The genus Enterococcus is a member of LABs and constitutes a part of human-associated microbiota including in mouth, skin, and GIT. Some Enterococcus strains have many interesting properties such as multi-bacteriocin production and viability in different matrices including food and GIT, which highlight their potential use as natural preservatives in food, as probiotics, or as viable alternatives to antibiotics. In addition, enterococci bacteriocins are recognized for their wide spectrum antimicrobial activity including Gram-positive foodborne pathogens, such as biogenic amines producing bacteria (Laukova et al., 2017), L. monocytogenes and Gram-negative bacteria. Moreover, some bacteriocins possess antifungal and/or antiviral activity and can also inhibit sporulating bacteria such as C. botulinum and B. cereus and in some case they may inhibit endospores (Grande Burgos et al., 2014). These features provide the rationale to nominate bacteriocinogenic Enterococcus strains as important candidates for food, human and animal health applications.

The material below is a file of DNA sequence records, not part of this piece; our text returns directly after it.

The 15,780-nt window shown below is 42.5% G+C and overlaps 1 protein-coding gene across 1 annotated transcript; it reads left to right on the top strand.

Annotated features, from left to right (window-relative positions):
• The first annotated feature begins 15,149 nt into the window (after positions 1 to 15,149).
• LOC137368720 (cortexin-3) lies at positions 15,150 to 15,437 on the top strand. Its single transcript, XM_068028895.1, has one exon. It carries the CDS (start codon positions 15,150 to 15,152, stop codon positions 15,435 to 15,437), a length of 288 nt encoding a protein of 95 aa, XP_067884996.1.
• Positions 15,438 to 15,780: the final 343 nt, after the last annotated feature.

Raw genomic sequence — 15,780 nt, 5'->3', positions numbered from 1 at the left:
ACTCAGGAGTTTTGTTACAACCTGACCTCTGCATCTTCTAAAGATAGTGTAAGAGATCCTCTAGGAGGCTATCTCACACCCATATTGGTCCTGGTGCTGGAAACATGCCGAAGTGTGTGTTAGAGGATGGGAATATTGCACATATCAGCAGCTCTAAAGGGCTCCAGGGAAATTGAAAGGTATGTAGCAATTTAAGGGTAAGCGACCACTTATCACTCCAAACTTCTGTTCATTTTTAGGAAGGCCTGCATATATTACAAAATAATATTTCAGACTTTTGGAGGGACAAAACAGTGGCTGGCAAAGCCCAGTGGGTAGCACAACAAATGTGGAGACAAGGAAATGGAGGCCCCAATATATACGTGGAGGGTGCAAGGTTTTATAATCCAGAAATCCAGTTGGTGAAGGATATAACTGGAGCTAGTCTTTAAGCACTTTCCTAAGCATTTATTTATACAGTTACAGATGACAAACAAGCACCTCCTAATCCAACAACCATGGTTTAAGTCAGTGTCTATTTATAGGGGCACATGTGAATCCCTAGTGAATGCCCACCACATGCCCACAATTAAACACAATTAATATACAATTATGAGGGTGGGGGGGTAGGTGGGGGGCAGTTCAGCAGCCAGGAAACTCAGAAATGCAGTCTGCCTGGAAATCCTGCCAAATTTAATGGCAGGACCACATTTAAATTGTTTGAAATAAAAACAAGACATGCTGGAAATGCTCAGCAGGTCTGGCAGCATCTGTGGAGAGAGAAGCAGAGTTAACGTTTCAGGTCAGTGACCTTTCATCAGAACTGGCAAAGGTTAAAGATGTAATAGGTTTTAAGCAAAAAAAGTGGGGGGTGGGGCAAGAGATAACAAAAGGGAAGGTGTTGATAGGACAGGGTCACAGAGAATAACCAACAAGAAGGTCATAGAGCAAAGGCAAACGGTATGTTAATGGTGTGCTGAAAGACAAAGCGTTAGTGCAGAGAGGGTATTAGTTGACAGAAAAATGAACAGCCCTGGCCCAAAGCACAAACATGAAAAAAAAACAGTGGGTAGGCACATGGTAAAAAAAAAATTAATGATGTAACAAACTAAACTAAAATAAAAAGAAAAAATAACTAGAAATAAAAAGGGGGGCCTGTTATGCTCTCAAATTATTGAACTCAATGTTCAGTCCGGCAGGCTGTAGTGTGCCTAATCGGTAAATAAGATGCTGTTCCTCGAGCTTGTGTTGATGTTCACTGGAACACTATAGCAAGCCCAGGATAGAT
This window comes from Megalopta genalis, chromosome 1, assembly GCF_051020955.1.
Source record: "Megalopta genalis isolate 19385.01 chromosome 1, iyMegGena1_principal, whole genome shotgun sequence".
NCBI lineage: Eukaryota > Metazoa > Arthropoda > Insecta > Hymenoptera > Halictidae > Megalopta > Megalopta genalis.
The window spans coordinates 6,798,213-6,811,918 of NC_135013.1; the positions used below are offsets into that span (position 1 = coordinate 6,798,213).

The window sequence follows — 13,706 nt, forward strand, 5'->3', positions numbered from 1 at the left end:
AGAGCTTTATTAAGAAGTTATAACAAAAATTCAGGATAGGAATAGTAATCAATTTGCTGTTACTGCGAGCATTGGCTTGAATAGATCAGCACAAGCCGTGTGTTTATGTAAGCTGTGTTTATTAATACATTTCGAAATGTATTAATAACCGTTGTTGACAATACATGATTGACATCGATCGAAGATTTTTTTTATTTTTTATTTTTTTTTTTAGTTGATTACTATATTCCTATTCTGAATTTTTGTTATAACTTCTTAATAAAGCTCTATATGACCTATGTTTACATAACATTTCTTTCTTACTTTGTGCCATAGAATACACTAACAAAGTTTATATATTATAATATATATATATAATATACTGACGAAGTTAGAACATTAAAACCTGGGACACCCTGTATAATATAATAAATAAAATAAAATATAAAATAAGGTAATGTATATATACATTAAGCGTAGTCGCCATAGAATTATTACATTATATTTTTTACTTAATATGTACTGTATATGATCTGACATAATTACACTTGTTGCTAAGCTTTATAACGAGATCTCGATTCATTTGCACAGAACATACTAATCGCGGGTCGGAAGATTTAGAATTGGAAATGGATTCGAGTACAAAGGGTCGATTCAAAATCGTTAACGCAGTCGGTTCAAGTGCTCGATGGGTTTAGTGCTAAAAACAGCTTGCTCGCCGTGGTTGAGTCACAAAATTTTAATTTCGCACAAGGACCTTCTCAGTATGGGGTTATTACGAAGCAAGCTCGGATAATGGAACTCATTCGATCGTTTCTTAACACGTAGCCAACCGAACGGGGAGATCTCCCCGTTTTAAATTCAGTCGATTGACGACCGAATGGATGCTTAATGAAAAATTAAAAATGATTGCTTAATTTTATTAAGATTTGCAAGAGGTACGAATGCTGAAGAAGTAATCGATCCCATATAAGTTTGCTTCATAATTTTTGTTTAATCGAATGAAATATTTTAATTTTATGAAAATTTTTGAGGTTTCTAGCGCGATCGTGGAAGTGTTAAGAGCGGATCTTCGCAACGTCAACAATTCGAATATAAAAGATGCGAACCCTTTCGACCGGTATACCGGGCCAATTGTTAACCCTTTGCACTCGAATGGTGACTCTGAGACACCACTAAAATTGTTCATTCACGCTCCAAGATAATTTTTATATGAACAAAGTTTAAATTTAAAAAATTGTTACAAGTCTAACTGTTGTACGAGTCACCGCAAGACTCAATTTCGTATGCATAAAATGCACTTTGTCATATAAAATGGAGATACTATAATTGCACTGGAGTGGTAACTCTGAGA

Furthermore, bacteriocin production is an important element in competition among bacteria. Bacteriocin-producing probiotics could compete with intestinal pathogens for colonization or modulate the microbiota homeostasis. In this context, it has been reported that bacteriocins can be produced in the gut by probiotic bacteria where it can modulate gut microbiota to reduce gastrointestinal diseases (Salvucci et al., 2012; Cotter et al., 2013). However, the mechanisms by which probiotics attenuate gastrointestinal infections need to be evaluated in order to determine their efficacy more accurately. Bacteriocins are target specific, safe, can synergize with antibiotics, and are heat stable, interesting features for the development of drug candidates to the treatment of antibiotic-resistant bacterial infections. Considering the emergence of resistance, it is believed that multiple bacteriocin productions can help the producer strain to abolish resistance problem of some target strains (Perez et al., 2012). The use of bacteriocins in combination with other antimicrobials (Hanchi et al., 2017), or developing new products via peptide engineering is also a therapeutic option that is increasingly efficacious as resistance spreads (Cotter et al., 2013). In general, the mainstream use of bacteriocin therapies will need careful and controlled implementation to limit possible resistance development.